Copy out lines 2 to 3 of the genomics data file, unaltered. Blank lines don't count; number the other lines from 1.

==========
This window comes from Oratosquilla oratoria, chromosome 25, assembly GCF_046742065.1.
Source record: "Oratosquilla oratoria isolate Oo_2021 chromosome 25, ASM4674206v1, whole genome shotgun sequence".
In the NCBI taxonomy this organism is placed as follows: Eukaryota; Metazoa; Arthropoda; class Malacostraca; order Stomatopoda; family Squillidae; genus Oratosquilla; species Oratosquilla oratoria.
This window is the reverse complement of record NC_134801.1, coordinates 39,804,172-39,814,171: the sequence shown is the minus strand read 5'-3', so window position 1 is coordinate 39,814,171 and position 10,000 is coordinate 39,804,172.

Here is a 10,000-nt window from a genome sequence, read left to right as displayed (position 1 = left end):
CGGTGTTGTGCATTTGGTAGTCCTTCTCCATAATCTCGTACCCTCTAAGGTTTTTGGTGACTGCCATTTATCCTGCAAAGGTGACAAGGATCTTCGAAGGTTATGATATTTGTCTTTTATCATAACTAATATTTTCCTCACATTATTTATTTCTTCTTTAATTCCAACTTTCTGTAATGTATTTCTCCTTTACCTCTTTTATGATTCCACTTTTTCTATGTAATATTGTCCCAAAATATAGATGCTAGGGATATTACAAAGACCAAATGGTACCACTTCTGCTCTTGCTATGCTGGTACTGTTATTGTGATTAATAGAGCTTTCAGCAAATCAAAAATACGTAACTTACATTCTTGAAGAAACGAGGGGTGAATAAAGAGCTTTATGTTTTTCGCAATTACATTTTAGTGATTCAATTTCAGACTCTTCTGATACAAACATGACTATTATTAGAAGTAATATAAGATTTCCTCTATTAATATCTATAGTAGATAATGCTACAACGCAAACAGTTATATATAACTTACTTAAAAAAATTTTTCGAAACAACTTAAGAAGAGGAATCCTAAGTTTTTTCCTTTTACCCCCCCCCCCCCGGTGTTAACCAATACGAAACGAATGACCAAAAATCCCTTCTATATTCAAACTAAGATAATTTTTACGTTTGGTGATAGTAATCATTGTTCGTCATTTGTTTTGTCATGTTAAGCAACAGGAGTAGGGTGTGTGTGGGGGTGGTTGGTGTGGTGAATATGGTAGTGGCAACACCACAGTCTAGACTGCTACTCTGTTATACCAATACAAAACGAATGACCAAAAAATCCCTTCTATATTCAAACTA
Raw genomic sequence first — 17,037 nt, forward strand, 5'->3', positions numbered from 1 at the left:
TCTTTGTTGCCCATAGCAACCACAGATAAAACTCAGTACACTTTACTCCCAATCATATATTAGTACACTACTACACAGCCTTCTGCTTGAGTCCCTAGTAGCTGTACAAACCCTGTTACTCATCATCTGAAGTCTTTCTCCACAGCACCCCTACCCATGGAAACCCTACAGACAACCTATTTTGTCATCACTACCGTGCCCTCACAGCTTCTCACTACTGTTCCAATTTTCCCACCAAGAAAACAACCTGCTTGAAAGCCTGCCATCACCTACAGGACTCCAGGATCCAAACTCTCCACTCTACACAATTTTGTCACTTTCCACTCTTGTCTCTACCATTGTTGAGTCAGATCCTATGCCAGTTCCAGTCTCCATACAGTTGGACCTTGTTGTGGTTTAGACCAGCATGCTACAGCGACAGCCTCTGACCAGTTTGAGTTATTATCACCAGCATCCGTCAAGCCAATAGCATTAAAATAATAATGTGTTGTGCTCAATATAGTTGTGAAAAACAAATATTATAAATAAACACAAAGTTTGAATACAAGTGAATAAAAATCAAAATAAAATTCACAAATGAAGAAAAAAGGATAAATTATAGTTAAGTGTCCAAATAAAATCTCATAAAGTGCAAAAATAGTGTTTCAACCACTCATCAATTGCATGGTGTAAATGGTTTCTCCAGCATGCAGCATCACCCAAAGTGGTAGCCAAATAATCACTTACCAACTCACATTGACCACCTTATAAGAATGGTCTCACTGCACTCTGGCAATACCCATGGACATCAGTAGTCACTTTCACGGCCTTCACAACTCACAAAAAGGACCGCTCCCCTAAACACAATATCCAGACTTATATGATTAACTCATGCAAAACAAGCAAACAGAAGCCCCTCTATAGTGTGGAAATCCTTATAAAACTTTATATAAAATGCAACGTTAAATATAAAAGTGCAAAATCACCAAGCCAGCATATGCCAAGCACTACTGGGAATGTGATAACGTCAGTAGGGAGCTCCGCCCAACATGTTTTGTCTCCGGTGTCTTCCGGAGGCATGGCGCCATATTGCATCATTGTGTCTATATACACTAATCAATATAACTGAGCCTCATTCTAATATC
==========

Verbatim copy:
Source record: "Oratosquilla oratoria isolate Oo_2021 chromosome 25, ASM4674206v1, whole genome shotgun sequence".
In the NCBI taxonomy this organism is placed as follows: Eukaryota; Metazoa; Arthropoda; class Malacostraca; order Stomatopoda; family Squillidae; genus Oratosquilla; species Oratosquilla oratoria.